India lost its maritime tradition in large measure only in medieval times when it retreated into its own shell when faced with the onslaught of external invasions. While the Arabs gradually took over the Indian Ocean trade in the 14th century until their eventual displacement by the Portuguese, India liked Ming dynasty China and Japan unfortunately turned insular. The later lawmakers forbade travel across the seas in all three lands. Decline was inevitable in such a stifling environment.

And yet, the naval tradition never died out.

Gujarati Hindu merchants continued to trade with Yemen and East Africa. The Zamorin (or Samudri) of Calicut continued to maintain an ocean going fleet while Jaffna remained a sea faring principality that traded with the Gulf.

I would like to end with reference to the medieval principality of Jaffna. Established in the 1200s AD, this was initially a kingdom on the northern edge of Sri Lanka based on sea-faring trade. Ibn Batuta visited the Jaffna principality in the 14th century. He described the pearl fisheries there and the 100 ships of varying sizes that he had seen off the coast of Malabar which belonged to its king, some about to embark to Yemen. He explained that the king seized the goods of foreign ships in the Palk Straits that refused to pay the royal tax, and derived the income from ship wrecks. Ibn Batuta represented the King as fluent in Persian given trade links with the Near East. Contemporary Sinhalese records indicate that the King of Jaffna briefly extended his control to large parts of the island in the 1300s. Tamil records refer to him as Sethu kavalar (guardian of the Sethu samudram i.e. the Palk Straits)

It is time therefore that India reclaims its maritime inheritance as befits a nation of its standing and historical inheritance.

Thanks and I know you would respond and fill in the holes in my post! Writing this post itself has been very educative.

Yes, I should have included Mahabaratha. I did mention Cenkuttuvan in Part II and I did wanted to refer to Karila Cholan - but I could'nt nail the right date (wikipedia helps only so much!)

I do seem vaugely to remember Pattinapaalai.

I think the maritine adventures of the Cholas can itself constitute several posts.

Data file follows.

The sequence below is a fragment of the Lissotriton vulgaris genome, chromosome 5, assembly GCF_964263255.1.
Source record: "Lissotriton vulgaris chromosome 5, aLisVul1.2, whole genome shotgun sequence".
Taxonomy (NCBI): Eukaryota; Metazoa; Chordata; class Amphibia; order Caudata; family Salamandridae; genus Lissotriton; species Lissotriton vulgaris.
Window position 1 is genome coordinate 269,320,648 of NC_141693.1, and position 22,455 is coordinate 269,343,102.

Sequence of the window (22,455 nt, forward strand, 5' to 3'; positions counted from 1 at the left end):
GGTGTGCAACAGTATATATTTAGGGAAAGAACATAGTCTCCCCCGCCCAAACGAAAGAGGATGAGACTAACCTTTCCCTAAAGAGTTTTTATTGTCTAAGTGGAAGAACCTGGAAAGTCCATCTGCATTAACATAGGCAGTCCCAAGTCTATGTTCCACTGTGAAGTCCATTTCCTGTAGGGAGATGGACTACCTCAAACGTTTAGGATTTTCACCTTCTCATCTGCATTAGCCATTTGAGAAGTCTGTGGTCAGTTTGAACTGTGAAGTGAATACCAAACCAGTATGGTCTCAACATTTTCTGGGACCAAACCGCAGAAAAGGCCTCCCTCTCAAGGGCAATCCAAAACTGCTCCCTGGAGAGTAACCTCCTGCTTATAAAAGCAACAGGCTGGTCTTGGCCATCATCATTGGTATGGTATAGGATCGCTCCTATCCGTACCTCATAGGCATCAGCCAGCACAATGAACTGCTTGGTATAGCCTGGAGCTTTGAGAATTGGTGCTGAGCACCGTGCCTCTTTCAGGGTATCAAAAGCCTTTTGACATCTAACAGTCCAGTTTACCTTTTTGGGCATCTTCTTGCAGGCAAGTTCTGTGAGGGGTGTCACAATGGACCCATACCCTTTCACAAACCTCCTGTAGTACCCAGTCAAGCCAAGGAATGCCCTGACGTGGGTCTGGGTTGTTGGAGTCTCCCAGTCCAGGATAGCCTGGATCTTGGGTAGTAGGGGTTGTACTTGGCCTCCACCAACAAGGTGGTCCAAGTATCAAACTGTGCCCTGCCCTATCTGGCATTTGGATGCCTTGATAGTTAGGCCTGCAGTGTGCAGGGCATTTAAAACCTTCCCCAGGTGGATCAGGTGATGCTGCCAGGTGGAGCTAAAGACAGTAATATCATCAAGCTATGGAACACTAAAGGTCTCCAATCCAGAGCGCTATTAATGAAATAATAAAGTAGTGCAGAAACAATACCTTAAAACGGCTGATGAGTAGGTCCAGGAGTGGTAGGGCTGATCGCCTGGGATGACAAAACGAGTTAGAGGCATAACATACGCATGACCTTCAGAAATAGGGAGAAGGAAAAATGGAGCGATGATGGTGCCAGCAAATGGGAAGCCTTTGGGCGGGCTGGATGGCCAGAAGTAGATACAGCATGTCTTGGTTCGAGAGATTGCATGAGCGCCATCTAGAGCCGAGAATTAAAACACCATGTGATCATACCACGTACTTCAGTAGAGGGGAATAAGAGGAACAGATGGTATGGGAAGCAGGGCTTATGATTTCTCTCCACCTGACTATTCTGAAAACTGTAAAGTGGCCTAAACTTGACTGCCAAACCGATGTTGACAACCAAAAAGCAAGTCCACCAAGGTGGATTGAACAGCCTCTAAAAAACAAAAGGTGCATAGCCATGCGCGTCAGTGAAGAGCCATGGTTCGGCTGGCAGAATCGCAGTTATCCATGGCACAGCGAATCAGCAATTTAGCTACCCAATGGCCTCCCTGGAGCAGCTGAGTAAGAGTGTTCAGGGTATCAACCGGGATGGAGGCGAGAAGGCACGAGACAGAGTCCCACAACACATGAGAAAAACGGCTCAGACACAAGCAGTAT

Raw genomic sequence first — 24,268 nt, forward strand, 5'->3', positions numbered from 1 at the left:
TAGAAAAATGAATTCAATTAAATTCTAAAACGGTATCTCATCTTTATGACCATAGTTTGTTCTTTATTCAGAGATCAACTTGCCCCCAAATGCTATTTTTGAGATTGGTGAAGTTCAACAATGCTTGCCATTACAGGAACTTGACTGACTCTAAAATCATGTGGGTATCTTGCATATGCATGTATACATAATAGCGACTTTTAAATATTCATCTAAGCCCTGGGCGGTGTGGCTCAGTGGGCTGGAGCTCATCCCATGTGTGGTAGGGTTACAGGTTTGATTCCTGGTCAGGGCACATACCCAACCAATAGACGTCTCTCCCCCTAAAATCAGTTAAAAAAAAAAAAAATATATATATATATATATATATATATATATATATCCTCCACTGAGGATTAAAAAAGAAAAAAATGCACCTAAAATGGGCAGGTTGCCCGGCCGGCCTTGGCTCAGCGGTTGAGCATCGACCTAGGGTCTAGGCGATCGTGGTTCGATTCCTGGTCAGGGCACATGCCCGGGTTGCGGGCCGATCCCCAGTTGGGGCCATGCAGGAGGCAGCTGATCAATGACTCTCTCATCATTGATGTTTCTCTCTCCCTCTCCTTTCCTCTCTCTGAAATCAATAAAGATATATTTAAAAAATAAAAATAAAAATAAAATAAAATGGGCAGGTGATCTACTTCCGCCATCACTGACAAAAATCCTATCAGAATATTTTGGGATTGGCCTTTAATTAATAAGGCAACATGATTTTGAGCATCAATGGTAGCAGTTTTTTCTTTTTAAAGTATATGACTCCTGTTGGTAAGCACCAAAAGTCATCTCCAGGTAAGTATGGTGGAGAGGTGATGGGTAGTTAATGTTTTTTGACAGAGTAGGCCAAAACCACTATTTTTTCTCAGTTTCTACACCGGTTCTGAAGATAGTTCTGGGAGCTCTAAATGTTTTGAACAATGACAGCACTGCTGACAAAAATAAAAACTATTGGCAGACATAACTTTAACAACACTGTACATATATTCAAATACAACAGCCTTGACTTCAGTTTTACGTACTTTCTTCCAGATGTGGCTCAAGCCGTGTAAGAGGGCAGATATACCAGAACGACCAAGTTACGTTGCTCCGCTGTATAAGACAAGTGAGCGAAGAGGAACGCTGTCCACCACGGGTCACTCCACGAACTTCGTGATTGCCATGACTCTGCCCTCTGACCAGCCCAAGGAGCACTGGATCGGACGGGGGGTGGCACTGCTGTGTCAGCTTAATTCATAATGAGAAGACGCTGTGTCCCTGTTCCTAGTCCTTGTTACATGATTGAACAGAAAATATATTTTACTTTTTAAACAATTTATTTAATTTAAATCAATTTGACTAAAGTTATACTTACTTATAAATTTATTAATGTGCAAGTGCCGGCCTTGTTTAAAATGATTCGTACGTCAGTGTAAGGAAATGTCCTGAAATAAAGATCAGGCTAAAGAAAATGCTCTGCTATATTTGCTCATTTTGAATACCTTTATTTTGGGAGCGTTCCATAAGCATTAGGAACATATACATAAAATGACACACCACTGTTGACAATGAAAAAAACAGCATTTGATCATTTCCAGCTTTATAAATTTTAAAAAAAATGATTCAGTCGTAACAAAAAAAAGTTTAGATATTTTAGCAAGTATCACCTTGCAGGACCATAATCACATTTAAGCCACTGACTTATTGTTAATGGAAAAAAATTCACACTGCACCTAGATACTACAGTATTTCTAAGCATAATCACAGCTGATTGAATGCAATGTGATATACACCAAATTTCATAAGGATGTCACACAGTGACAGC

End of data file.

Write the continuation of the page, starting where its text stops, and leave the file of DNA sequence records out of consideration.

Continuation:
One thing of interest as to why it decline is perhaps while the Cholas and Srivijayas were battling in Andamans and Sumatra, the Arabs made inroads in the western part. I think there was an epic naval war between an Arab army and a Jat and the latter lost.

Eventually the last Srivijaya king converted to Islam and this completed the picture.

But, it did'nt completely disappear like you say. In addition, I think the Travncore king had a big fleet and defeated the Dutch in 17th century. Also Indian ship-building continue to make ships for the Royal Navy.


It was the feared Zamorin of Calicut, and not the Maharajah of Travancore, who had defeated the Dutch navy in the 17th century.

The Arab control of trade routes in the Indian Ocean lasted barely 100 years. The Portuguese arrival prevented the consolidation of Arab maritime power. In so doing, the Portuguese unintentionally safeguarded Buddhism in Sri Lanka from Islam.

I also forgot to mention that archeological excavations had unearthed the remains of a city that had been submerged off the coast of Dwarka several centuries ago. This city has been tentatively dated to the Indus valley era and is further testimony to that civilization having been a maritime one.

The references to sea going trade in the Rig Veda are also interesting.

The Silappadikaram, the 5th century Tamil classic, is another source. In that Kovalan is depicted as the son of a naval admiral.

Yup, in fact I intended to write about Dwarka, but it got slipped.

You are right about Silappadikaaram, I remember one or more of the principal charactars are from Poompuhar before they moved to Madurai. I shamefully don't remember the details.

jaffna: would you be interested in doing further posts on this subject. One can start with the most prominent the Cholas! I would certainly interested in knowing how far it spread at its peak? Some say upto Japan in the East, Africa, Mediterranien and Southern europe. in the West.
i was utterly shocked to see no referance to andhra people while talking about indian maritime history.how can u forget to mention about the people who established indian empires as far as 2000 years back in southeast asia,who spread hinduism and mahayana buddism to whole of southeast asia ,china and japan,how can u forget to mention about the satavahana emperors who issued coins having ships on them, and the most powerful emperors of india at that time with the most powerful navy in entire asia.for ur reference the tamil countries paid tribute to satavahana emperors.the whole of indian coast line was under thier control,their extensive trade with rome is a proof for this.the influence of andhra people on asia dates back to 2000 years,with out a powerful navy how can it be possible.the extensive sanscrit literature available in southeast asia and china and the similarities of all the southeast asian language scripts including srilanka is a testimony to their dominance on asia.today every indian feels very proud to see the indian religion and culture practiced in southeast asia,china japan and korea.it is all because of andhra people.how can they go to such far places and establish our culture with out great navy.as u mentioned that the golden time of indian maritime activity started with the chola expansion to southeast asia,i completely disagre with u.because they did not achieve any cultural or religious or linguistic achievement in that part of the world.that was just a successful naval expedition.chola achievement is great but andhra peoples achievement is far far great when compared to it.andhra people r the best sailors and there is no second thought about it.andhras established funan kingdom in combodia in 1 century AD.during the time of chalukyan rule and kakatiya rule they continuously had influence over those parts.